Research Strengthens Vaping Flavour Argument
New research adds to the evidence that e-liquid flavours are important in aiding adult smokers to quit and help vapers to remain smoke-free. One is a study looking at the impact of flavour bans in several regions of the United States, the other demonstrates what happened in Finland following a prohibition on all but tobacco flavoured juice sales.
In America, the research team considered what happened following a ban on popular flavours in Washington, Rhode Island, New York, and Massachusetts. People who considered themselves ex-smokers suddenly faced a stark choice between smoking tobacco or vaping tobacco e-liquid when fruit, pastry, and other popular flavours were banned.
The study looked at what happened to the sale of vape products and compared figures from before and after the ban was put in place. They had to be careful to consider other factors that might have influenced purchasing decisions such as negative news stories, the non-vaping related EVALI lung illness, and the Covid pandemic.
They found that sales of tobacco-flavoured eliquid increased following each ban, but this is expected given the lack of alternative options. A key finding was that total juice sales dropped by up to thirty percent in each state.
This means two things: adults who were ex-smokers were driven back to purchasing tobacco products and those who wanted to continue to use their preferred liquids sought them out on the black market – effectively making criminals out of people who simply wanted to not return to cigarettes.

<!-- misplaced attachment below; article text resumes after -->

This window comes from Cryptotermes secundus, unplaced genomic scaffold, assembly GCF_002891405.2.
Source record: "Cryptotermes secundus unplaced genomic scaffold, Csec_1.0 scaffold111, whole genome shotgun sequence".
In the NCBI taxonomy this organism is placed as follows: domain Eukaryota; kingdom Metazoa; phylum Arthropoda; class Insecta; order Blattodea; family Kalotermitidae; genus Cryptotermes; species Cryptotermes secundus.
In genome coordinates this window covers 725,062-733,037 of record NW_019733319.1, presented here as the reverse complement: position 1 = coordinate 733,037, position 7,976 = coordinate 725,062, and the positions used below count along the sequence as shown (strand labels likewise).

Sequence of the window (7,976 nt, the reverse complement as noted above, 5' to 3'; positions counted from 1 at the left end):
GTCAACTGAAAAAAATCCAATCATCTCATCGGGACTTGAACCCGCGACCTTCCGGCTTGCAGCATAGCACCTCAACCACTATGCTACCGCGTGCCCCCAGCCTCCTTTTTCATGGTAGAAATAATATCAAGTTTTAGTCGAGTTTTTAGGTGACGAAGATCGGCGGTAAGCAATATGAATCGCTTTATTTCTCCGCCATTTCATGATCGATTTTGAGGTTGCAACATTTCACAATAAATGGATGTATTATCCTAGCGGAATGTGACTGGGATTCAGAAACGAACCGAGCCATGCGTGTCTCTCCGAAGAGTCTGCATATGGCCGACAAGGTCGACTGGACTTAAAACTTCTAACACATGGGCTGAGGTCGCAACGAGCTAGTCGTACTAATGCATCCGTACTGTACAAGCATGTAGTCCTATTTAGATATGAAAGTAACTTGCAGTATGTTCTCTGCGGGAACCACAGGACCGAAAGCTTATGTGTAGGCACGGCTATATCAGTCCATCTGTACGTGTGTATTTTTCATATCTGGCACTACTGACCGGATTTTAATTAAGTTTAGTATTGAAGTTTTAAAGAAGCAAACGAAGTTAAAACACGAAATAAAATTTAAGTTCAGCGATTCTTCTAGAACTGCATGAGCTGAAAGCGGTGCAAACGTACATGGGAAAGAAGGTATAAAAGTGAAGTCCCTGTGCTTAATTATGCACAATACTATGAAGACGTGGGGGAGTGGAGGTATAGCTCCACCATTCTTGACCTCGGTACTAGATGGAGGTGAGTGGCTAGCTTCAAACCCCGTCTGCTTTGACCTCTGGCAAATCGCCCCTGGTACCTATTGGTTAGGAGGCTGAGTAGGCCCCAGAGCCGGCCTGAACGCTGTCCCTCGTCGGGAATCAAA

The researchers were delighted with the findings as, for them, this means that a ban helps to prevent teens from taking up vaping.
The Canadian Vaping Association commented on the research, saying: “The hasty conclusion of this analysis is that the reduction in total sales has also reduced youth vaping prevalence. The conclusion of this study is flawed for several reasons.”
The Association pointed out that while teen vaping “may” have dropped (despite the study not identifying the age of the participants), “San Francisco’s ban on flavoured tobacco product sales was associated with increased smoking among minor high school students relative to other school districts…we know from reviewing the full scope of evidence that flavour restrictions result in smoking related illness and death.”
The Finnish research discovered that while the legalisation of nicotine containing eliquids didn’t increase the number of vape kit users in the country, the ban on flavoured products didn’t stop people using flavoured e-liquids.
The overall number of vapers remained constant, inferring that everyone effected decided to make their own juice, buy it locally on the black market, or import it illegally from abroad.
The authors recognised the importance of alternatives to tobacco flavour: “Flavoured e-cigarette use was associated with reasons for e-cigarette use, indicating possible explanations for e-cigarette use among the population.”
They went on to suggest that other countries wishing to ban juice flavours should also ban food flavourings that are used by people making their own e-liquids – although it seems impossible to see how this could work in practice.
What both studies demonstrate is that flavours are wanted by adults and that they work to help smokers quit and remain smoke-free.